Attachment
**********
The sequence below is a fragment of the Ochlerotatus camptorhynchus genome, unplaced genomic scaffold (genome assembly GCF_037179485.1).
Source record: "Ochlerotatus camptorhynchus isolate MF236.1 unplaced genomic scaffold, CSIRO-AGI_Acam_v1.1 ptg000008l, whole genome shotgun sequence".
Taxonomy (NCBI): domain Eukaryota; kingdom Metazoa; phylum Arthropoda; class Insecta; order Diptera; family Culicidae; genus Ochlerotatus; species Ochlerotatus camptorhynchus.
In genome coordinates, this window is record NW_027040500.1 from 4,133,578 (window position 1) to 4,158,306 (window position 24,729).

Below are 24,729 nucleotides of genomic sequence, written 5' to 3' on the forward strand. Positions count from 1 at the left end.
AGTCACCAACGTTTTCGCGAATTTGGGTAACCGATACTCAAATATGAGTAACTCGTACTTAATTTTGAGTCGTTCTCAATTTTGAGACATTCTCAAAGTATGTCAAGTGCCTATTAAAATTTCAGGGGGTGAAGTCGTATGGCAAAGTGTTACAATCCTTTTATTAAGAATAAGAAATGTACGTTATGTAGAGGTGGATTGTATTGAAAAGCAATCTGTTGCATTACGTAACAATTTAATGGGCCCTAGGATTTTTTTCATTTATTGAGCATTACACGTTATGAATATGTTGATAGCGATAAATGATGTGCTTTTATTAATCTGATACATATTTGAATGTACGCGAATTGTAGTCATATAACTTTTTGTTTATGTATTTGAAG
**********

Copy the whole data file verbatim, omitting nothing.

The sequence below is a fragment of the Ochlerotatus camptorhynchus genome, unplaced genomic scaffold (genome assembly GCF_037179485.1).
Source record: "Ochlerotatus camptorhynchus isolate MF236.1 unplaced genomic scaffold, CSIRO-AGI_Acam_v1.1 ptg000008l, whole genome shotgun sequence".
Taxonomy (NCBI): domain Eukaryota; kingdom Metazoa; phylum Arthropoda; class Insecta; order Diptera; family Culicidae; genus Ochlerotatus; species Ochlerotatus camptorhynchus.
In genome coordinates, this window is record NW_027040500.1 from 4,133,578 (window position 1) to 4,158,306 (window position 24,729).

Below are 24,729 nucleotides of genomic sequence, written 5' to 3' on the forward strand. Positions count from 1 at the left end.
AGTCACCAACGTTTTCGCGAATTTGGGTAACCGATACTCAAATATGAGTAACTCGTACTTAATTTTGAGTCGTTCTCAATTTTGAGACATTCTCAAAGTATGTCAAGTGCCTATTAAAATTTCAGGGGGTGAAGTCGTATGGCAAAGTGTTACAATCCTTTTATTAAGAATAAGAAATGTACGTTATGTAGAGGTGGATTGTATTGAAAAGCAATCTGTTGCATTACGTAACAATTTAATGGGCCCTAGGATTTTTTTCATTTATTGAGCATTACACGTTATGAATATGTTGATAGCGATAAATGATGTGCTTTTATTAATCTGATACATATTTGAATGTACGCGAATTGTAGTCATATAACTTTTTGTTTATGTATTTGAAG